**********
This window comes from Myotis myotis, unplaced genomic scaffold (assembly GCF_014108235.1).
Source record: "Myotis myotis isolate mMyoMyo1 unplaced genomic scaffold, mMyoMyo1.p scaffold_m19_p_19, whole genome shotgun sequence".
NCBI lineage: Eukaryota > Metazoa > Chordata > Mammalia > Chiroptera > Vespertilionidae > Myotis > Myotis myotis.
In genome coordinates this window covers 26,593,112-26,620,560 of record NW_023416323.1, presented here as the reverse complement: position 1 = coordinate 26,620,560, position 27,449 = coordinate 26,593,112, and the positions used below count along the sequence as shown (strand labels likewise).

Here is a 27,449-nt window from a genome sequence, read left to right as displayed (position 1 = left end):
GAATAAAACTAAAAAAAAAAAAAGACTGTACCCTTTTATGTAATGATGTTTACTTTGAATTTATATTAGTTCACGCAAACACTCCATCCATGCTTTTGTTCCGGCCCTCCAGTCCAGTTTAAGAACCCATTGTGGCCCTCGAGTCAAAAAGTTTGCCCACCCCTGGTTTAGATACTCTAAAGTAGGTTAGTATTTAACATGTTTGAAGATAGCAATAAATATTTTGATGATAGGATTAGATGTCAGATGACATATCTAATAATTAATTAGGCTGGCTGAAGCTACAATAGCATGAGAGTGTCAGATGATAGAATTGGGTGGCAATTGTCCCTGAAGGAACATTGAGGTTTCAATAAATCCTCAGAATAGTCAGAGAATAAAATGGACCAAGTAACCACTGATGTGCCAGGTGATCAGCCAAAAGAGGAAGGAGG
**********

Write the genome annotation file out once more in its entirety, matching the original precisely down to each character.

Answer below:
This window comes from Myotis myotis, unplaced genomic scaffold (assembly GCF_014108235.1).
Source record: "Myotis myotis isolate mMyoMyo1 unplaced genomic scaffold, mMyoMyo1.p scaffold_m19_p_19, whole genome shotgun sequence".
NCBI lineage: Eukaryota > Metazoa > Chordata > Mammalia > Chiroptera > Vespertilionidae > Myotis > Myotis myotis.
In genome coordinates this window covers 26,593,112-26,620,560 of record NW_023416323.1, presented here as the reverse complement: position 1 = coordinate 26,620,560, position 27,449 = coordinate 26,593,112, and the positions used below count along the sequence as shown (strand labels likewise).

Here is a 27,449-nt window from a genome sequence, read left to right as displayed (position 1 = left end):
GAATAAAACTAAAAAAAAAAAAAGACTGTACCCTTTTATGTAATGATGTTTACTTTGAATTTATATTAGTTCACGCAAACACTCCATCCATGCTTTTGTTCCGGCCCTCCAGTCCAGTTTAAGAACCCATTGTGGCCCTCGAGTCAAAAAGTTTGCCCACCCCTGGTTTAGATACTCTAAAGTAGGTTAGTATTTAACATGTTTGAAGATAGCAATAAATATTTTGATGATAGGATTAGATGTCAGATGACATATCTAATAATTAATTAGGCTGGCTGAAGCTACAATAGCATGAGAGTGTCAGATGATAGAATTGGGTGGCAATTGTCCCTGAAGGAACATTGAGGTTTCAATAAATCCTCAGAATAGTCAGAGAATAAAATGGACCAAGTAACCACTGATGTGCCAGGTGATCAGCCAAAAGAGGAAGGAGG